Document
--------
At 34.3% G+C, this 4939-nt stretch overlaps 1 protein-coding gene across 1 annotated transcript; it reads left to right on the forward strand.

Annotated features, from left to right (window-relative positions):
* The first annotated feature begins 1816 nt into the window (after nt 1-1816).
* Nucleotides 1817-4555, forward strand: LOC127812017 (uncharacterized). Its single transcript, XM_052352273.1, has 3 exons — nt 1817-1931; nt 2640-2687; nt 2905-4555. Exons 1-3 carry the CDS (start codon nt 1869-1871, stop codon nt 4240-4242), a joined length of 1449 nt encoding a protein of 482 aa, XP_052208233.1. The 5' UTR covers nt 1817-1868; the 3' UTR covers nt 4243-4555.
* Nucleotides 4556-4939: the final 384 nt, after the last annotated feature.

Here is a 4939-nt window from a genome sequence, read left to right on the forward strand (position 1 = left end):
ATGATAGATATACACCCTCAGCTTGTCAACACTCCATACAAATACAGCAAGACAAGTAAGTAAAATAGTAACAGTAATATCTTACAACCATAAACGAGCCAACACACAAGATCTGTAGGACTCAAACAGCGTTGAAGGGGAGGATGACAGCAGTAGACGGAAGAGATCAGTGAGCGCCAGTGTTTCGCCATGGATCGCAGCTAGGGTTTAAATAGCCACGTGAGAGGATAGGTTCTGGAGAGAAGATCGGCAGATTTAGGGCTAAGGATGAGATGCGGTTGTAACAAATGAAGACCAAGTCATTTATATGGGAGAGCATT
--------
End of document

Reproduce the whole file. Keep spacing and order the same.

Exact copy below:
At 34.3% G+C, this 4939-nt stretch overlaps 1 protein-coding gene across 1 annotated transcript; it reads left to right on the forward strand.

Annotated features, from left to right (window-relative positions):
* The first annotated feature begins 1816 nt into the window (after nt 1-1816).
* Nucleotides 1817-4555, forward strand: LOC127812017 (uncharacterized). Its single transcript, XM_052352273.1, has 3 exons — nt 1817-1931; nt 2640-2687; nt 2905-4555. Exons 1-3 carry the CDS (start codon nt 1869-1871, stop codon nt 4240-4242), a joined length of 1449 nt encoding a protein of 482 aa, XP_052208233.1. The 5' UTR covers nt 1817-1868; the 3' UTR covers nt 4243-4555.
* Nucleotides 4556-4939: the final 384 nt, after the last annotated feature.

Here is a 4939-nt window from a genome sequence, read left to right on the forward strand (position 1 = left end):
ATGATAGATATACACCCTCAGCTTGTCAACACTCCATACAAATACAGCAAGACAAGTAAGTAAAATAGTAACAGTAATATCTTACAACCATAAACGAGCCAACACACAAGATCTGTAGGACTCAAACAGCGTTGAAGGGGAGGATGACAGCAGTAGACGGAAGAGATCAGTGAGCGCCAGTGTTTCGCCATGGATCGCAGCTAGGGTTTAAATAGCCACGTGAGAGGATAGGTTCTGGAGAGAAGATCGGCAGATTTAGGGCTAAGGATGAGATGCGGTTGTAACAAATGAAGACCAAGTCATTTATATGGGAGAGCATT